- Paper report
- Open Access
Molecular diversity of a family of pain receptors
- Maria Östergård
© BioMed Central Ltd 2001
- Received: 25 September 2001
- Published: 28 November 2001
A large family of G-protein-coupled receptors, with sequence homology to the oncoprotein MAS1, has been shown to be specifically expressed in nociceptive sensory neurons.
- Bacterial Artificial Chromosome
- Sensory Neuron
- Trigeminal Ganglion
- Nociceptive Neuron
- Vanilloid Receptor
Vertebrate peripheral chemosensory neurons express large families of G-protein-coupled receptors (GPCRs), reflecting the diversity of ligands that these sensory systems detect. In contrast, peripheral somatosensory neurons within the body are thought not to discriminate specifically between different chemical ligands, but rather to respond to polymodal stimuli using broadly tuned receptors such as the vanilloid receptor I (VRI). Dorsal root ganglia (DRGs) contain diverse subpopulations of primary sensory neurons. One category comprises the nociceptors, which respond to a variety of noxious thermal, mechanical and chemical stimuli that cause acute pain. These receptors also mediate the chronic pain associated with inflammatory responses or nerve injury (neuropathic pain). Dong et al. describe a gene family consisting of nearly 50 MAS1-related GPCR genes - Mas-related genes (mrgs) - whose expression indicates an unanticipated degree of molecular diversity among DRG sensory neurons.
The authors used a subtractive cDNA method to clone genes expressed specifically in nociceptive neurons. The material used was cDNA from wild-type mice and the Ngn1 knockout mice. The Ngn1 knockout mice lack a transcription factor (neurogenin 1) needed for the generation of a subclass (TrkA+) of nociceptive neurons. Therefore, genes that are only found in the wild-type mouse cDNA are thought to be specifically expressed in nociceptive neurons.The screen identified several previously unknown genes, among which was one - mrgA1 - encoding a GPCR with the highest homology to MAS1. Further screening of murine cDNA and bacterial artificial chromosome (BAC) clones, as well as computer searches, revealed a family of close to 50 related GPCRs. The mrg genes are divided into three families, mrgA, mrgB and mrgC, plus some additional Mas1-related genes, referred to as mrgD-mrgG. Database searches also identified four human mrg genes (Hs.mrgX). Curiously, several of the identified mrggenes are pseudogenes.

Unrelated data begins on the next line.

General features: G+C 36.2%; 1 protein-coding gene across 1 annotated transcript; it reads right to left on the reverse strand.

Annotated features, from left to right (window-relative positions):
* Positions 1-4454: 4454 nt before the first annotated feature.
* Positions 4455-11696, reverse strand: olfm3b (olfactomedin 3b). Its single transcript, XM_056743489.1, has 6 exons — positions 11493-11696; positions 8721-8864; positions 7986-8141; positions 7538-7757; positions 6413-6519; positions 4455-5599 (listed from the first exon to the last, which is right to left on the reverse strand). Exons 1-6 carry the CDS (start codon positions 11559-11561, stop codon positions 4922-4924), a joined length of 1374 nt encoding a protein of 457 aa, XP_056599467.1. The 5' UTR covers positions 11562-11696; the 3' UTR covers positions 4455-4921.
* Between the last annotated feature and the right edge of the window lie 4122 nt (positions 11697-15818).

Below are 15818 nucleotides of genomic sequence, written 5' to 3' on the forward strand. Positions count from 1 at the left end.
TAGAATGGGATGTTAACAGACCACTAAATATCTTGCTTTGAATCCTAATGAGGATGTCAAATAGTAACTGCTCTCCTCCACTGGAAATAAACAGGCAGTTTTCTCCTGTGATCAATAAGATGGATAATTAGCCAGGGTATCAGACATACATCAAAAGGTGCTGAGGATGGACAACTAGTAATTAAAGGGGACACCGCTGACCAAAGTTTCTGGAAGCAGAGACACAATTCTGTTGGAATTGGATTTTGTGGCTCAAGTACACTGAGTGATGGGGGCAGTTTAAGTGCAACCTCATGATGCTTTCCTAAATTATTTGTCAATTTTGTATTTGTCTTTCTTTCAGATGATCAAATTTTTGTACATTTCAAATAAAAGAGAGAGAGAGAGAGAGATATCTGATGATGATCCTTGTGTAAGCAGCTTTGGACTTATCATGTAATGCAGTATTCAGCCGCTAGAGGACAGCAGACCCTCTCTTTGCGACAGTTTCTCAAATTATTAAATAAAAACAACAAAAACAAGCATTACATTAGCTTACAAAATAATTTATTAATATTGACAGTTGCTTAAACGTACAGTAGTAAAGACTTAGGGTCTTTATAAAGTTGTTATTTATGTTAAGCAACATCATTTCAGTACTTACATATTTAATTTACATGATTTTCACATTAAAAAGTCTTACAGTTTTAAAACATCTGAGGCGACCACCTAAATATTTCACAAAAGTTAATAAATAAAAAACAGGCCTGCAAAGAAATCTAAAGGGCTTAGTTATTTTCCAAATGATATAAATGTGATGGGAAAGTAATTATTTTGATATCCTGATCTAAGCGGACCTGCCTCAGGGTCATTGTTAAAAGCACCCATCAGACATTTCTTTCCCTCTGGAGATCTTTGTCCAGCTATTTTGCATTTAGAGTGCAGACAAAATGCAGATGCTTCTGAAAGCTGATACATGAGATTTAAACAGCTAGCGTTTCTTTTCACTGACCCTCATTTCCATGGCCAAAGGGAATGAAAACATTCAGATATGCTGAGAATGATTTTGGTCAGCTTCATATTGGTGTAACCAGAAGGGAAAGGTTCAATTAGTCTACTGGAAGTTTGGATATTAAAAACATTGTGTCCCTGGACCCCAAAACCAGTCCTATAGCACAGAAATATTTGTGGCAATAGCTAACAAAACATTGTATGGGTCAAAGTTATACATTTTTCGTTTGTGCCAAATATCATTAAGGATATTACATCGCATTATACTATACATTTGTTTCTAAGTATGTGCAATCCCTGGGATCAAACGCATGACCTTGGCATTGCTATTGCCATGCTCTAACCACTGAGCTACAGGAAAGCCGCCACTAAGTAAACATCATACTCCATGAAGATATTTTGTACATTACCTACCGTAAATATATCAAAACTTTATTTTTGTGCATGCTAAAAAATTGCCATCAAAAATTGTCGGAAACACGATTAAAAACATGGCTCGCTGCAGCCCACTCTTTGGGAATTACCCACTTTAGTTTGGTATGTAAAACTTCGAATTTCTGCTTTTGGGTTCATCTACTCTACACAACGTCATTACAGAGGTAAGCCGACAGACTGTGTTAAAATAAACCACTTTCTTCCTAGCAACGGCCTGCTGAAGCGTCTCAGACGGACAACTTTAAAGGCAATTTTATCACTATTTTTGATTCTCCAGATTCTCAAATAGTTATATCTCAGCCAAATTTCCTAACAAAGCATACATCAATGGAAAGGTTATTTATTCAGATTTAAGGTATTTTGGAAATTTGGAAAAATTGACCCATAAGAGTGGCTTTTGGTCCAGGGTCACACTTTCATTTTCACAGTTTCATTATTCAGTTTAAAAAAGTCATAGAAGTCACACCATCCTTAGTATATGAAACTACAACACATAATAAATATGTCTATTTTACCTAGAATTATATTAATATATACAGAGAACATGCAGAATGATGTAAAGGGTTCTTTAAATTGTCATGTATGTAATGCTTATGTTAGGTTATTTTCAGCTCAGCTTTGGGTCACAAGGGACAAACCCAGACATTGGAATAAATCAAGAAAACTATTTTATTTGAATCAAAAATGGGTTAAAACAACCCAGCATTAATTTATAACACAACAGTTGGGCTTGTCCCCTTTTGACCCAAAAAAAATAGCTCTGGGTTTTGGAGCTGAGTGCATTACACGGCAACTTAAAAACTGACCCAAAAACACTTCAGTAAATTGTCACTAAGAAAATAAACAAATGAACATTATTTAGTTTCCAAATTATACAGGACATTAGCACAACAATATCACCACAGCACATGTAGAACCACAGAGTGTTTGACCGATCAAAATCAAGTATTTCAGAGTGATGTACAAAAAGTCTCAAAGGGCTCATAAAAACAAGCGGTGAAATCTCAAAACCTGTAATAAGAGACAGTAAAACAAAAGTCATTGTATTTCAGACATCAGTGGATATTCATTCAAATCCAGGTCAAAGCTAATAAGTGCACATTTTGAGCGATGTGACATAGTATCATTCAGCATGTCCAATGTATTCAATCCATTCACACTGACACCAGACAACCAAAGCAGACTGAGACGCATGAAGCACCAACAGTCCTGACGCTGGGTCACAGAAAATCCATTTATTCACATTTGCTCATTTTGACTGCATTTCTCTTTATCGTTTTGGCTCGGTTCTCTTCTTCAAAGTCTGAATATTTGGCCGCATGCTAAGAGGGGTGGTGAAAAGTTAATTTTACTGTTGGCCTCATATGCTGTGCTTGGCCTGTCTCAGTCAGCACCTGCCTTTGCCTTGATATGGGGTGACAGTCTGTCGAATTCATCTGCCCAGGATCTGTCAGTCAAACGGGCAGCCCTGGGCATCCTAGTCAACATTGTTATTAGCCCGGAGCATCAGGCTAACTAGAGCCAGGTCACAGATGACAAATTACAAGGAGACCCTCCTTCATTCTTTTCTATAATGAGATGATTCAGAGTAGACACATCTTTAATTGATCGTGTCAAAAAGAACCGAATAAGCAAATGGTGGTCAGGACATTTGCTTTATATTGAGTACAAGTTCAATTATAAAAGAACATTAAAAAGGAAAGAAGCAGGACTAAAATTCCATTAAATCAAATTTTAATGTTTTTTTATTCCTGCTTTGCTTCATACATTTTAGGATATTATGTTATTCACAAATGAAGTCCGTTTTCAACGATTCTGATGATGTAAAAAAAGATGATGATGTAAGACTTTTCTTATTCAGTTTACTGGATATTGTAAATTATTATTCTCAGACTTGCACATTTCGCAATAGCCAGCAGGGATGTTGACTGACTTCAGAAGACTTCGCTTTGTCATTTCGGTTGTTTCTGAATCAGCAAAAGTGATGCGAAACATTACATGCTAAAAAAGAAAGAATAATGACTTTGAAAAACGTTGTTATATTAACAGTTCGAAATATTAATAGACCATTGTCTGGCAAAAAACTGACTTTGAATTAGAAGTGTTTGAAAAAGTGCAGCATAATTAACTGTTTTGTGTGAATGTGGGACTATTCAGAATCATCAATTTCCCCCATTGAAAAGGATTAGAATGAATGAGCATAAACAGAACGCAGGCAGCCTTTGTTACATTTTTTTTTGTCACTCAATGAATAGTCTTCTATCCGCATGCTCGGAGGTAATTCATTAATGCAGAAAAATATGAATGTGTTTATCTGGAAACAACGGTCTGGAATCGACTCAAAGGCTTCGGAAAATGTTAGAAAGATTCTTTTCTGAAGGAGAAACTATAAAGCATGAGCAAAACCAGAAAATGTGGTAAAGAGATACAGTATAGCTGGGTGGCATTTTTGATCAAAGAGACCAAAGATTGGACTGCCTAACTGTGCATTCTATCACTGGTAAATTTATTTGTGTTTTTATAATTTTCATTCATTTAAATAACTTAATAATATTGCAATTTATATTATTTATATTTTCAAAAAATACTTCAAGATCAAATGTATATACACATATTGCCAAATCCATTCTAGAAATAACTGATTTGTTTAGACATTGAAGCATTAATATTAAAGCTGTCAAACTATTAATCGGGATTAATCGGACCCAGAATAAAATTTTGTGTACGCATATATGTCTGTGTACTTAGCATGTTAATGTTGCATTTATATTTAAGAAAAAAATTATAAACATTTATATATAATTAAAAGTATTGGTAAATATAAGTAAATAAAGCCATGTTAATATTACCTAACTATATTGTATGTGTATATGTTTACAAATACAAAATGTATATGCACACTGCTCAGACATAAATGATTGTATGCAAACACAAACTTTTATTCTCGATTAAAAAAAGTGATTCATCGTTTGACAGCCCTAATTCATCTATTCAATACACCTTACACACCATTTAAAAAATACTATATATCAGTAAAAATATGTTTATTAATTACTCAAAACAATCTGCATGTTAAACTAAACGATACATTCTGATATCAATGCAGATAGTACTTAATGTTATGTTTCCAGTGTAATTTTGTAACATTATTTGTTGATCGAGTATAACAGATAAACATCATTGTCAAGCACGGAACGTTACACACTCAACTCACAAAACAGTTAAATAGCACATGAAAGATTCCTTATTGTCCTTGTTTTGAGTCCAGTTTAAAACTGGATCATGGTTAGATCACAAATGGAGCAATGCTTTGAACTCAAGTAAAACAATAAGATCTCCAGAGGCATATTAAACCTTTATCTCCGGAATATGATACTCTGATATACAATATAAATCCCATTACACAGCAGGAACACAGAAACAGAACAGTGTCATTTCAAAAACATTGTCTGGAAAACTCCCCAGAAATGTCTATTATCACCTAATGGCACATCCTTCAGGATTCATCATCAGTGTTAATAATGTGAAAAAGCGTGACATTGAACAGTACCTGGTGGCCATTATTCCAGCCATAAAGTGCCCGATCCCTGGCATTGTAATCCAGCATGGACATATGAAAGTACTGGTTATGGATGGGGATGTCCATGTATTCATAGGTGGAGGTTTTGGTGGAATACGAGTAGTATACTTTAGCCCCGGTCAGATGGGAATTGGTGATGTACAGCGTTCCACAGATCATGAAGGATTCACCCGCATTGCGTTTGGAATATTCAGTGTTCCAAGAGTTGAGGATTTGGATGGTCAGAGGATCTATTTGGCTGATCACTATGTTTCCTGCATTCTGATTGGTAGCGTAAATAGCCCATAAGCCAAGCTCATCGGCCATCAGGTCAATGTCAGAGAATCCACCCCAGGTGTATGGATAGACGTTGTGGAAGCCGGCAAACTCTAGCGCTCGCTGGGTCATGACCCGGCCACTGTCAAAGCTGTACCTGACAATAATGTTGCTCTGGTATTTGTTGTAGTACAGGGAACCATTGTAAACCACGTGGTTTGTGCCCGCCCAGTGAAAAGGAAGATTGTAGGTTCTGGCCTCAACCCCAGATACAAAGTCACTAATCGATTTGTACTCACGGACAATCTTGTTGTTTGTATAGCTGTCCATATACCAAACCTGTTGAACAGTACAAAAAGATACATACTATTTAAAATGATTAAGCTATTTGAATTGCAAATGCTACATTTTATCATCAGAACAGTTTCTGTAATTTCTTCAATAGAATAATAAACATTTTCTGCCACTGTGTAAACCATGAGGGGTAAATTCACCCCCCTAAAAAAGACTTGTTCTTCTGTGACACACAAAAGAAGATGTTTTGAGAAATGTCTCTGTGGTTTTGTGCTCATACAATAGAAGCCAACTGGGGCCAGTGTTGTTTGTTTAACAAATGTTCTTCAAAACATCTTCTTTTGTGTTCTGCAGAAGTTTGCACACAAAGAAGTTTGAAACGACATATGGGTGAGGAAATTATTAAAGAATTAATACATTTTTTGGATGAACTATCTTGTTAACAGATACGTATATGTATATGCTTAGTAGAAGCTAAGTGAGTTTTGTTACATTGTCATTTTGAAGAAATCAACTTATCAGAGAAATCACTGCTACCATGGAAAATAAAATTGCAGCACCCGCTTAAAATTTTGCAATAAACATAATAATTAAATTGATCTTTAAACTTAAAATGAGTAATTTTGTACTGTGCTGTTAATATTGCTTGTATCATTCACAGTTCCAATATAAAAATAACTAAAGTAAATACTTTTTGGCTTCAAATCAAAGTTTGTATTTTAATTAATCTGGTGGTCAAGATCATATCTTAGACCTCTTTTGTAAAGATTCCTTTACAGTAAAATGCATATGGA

Using in situ hybridization, Dong et al. showed that the mrgA genes were all expressed in sensory neurons in wild-type neonatal DRGs. They were virtually absent from DRGs of Ngn1 -/- mice, consistent with the results of the subtractive hybridization screen. The broadest expression pattern was that of mrgA1, and the rarer mrgA genes (mrgA2-mrgA8) were shown to be expressed in a subset of those neurons that express mrgA1. The expression of mrgA genes in sensory neurons appears highly specific, in that in situhybridization signals have not been detected in any other tissue except for trigeminal ganglia.
Using double-labeled in situ hybridization, Dong et al. were able to pinpoint the exact subpopulation of sensory neurons expressing mrgA1 and mrgD. Expression of these mrg genes was shown to be restricted to nonpeptidergic nociceptive neurons that are positive for isolectin B4 and negative for the vanilloid receptor. As confirmation, the cell-body diameters of the neurons expressing the mrg genes were measured and shown to fall within the size range characteristic of small-diameter nociceptive sensory neurons. The localization of mrgexpression led the authors to conclude that the receptors they encode may be involved in pain perception or pain regulation.
To determine whether mrgAs can function as receptors for neuropeptides, mrgA1 and mrgA4 were cloned into a eukaryotic expression vector and transfected into human embryonic kidney (HEK) cells. Candidate peptides (45) were screened for their ability to activate the mrgAs using an intracellular Ca2+ -release assay. Several neuropeptides, including adrenocorticotropin (ACTH), CGRP-I and II, NPY and somatostatin, produced some level of activation at 1 μM concentration. The most efficient response was elicited by RFamide peptides. Some RFamides could activate the receptors at nanomolar concentrations, ranging from 20 to 200 nM. RFamides have been shown to be involved in nociception, in accord with the suggested action of mrgAs in pain perception and pain regulation. The fact that ACTH activates MRGs as effectively as do the RFamides raises the question of whether the authentic ligand is an RFamide peptide or some unrelated peptide.
Dong et al. have combined a set of straightforward methods in an interesting way to obtain a wide variety of information about a gene family. The same strategy could easily be adapted to other fields of molecular biology in order to identify important genes.